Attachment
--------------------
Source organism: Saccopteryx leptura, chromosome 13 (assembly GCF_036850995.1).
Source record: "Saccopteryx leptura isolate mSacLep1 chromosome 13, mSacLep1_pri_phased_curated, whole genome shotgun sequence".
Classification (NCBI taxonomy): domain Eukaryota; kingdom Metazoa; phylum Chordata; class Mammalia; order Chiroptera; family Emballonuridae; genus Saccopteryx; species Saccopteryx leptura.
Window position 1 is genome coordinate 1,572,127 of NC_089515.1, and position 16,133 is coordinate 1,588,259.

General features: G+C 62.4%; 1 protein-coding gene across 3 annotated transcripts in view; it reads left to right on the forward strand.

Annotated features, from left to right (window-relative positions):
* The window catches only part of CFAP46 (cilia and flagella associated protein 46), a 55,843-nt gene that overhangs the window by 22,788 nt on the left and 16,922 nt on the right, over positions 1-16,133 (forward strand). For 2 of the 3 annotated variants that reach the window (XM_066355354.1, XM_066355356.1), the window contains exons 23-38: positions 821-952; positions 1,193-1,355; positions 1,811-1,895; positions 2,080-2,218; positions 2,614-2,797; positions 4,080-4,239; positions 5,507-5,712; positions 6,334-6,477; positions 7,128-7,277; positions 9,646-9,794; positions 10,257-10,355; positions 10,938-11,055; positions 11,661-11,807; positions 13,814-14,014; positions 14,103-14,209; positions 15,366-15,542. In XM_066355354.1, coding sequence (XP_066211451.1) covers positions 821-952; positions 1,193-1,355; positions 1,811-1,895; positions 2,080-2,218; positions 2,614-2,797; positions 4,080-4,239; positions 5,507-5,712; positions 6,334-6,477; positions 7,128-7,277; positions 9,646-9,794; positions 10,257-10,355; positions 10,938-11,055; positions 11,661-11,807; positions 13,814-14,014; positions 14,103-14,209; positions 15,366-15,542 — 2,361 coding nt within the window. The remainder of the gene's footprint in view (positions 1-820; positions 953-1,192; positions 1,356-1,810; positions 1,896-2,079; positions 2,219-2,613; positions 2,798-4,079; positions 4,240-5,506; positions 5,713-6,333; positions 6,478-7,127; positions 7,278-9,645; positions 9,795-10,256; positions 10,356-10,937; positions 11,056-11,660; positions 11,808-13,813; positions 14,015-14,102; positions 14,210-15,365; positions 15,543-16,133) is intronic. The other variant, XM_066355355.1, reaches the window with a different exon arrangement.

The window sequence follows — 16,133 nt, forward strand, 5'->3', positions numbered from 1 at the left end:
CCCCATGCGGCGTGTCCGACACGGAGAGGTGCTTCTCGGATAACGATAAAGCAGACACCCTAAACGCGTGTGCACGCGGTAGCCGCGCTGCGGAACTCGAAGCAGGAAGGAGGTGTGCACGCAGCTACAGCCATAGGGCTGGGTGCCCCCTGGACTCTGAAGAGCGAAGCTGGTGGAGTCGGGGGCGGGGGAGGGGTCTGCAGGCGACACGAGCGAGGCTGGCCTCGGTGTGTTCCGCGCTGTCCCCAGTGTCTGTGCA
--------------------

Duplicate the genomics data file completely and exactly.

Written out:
Source organism: Saccopteryx leptura, chromosome 13 (assembly GCF_036850995.1).
Source record: "Saccopteryx leptura isolate mSacLep1 chromosome 13, mSacLep1_pri_phased_curated, whole genome shotgun sequence".
Classification (NCBI taxonomy): domain Eukaryota; kingdom Metazoa; phylum Chordata; class Mammalia; order Chiroptera; family Emballonuridae; genus Saccopteryx; species Saccopteryx leptura.
Window position 1 is genome coordinate 1,572,127 of NC_089515.1, and position 16,133 is coordinate 1,588,259.

General features: G+C 62.4%; 1 protein-coding gene across 3 annotated transcripts in view; it reads left to right on the forward strand.

Annotated features, from left to right (window-relative positions):
* The window catches only part of CFAP46 (cilia and flagella associated protein 46), a 55,843-nt gene that overhangs the window by 22,788 nt on the left and 16,922 nt on the right, over positions 1-16,133 (forward strand). For 2 of the 3 annotated variants that reach the window (XM_066355354.1, XM_066355356.1), the window contains exons 23-38: positions 821-952; positions 1,193-1,355; positions 1,811-1,895; positions 2,080-2,218; positions 2,614-2,797; positions 4,080-4,239; positions 5,507-5,712; positions 6,334-6,477; positions 7,128-7,277; positions 9,646-9,794; positions 10,257-10,355; positions 10,938-11,055; positions 11,661-11,807; positions 13,814-14,014; positions 14,103-14,209; positions 15,366-15,542. In XM_066355354.1, coding sequence (XP_066211451.1) covers positions 821-952; positions 1,193-1,355; positions 1,811-1,895; positions 2,080-2,218; positions 2,614-2,797; positions 4,080-4,239; positions 5,507-5,712; positions 6,334-6,477; positions 7,128-7,277; positions 9,646-9,794; positions 10,257-10,355; positions 10,938-11,055; positions 11,661-11,807; positions 13,814-14,014; positions 14,103-14,209; positions 15,366-15,542 — 2,361 coding nt within the window. The remainder of the gene's footprint in view (positions 1-820; positions 953-1,192; positions 1,356-1,810; positions 1,896-2,079; positions 2,219-2,613; positions 2,798-4,079; positions 4,240-5,506; positions 5,713-6,333; positions 6,478-7,127; positions 7,278-9,645; positions 9,795-10,256; positions 10,356-10,937; positions 11,056-11,660; positions 11,808-13,813; positions 14,015-14,102; positions 14,210-15,365; positions 15,543-16,133) is intronic. The other variant, XM_066355355.1, reaches the window with a different exon arrangement.

The window sequence follows — 16,133 nt, forward strand, 5'->3', positions numbered from 1 at the left end:
CCCCATGCGGCGTGTCCGACACGGAGAGGTGCTTCTCGGATAACGATAAAGCAGACACCCTAAACGCGTGTGCACGCGGTAGCCGCGCTGCGGAACTCGAAGCAGGAAGGAGGTGTGCACGCAGCTACAGCCATAGGGCTGGGTGCCCCCTGGACTCTGAAGAGCGAAGCTGGTGGAGTCGGGGGCGGGGGAGGGGTCTGCAGGCGACACGAGCGAGGCTGGCCTCGGTGTGTTCCGCGCTGTCCCCAGTGTCTGTGCA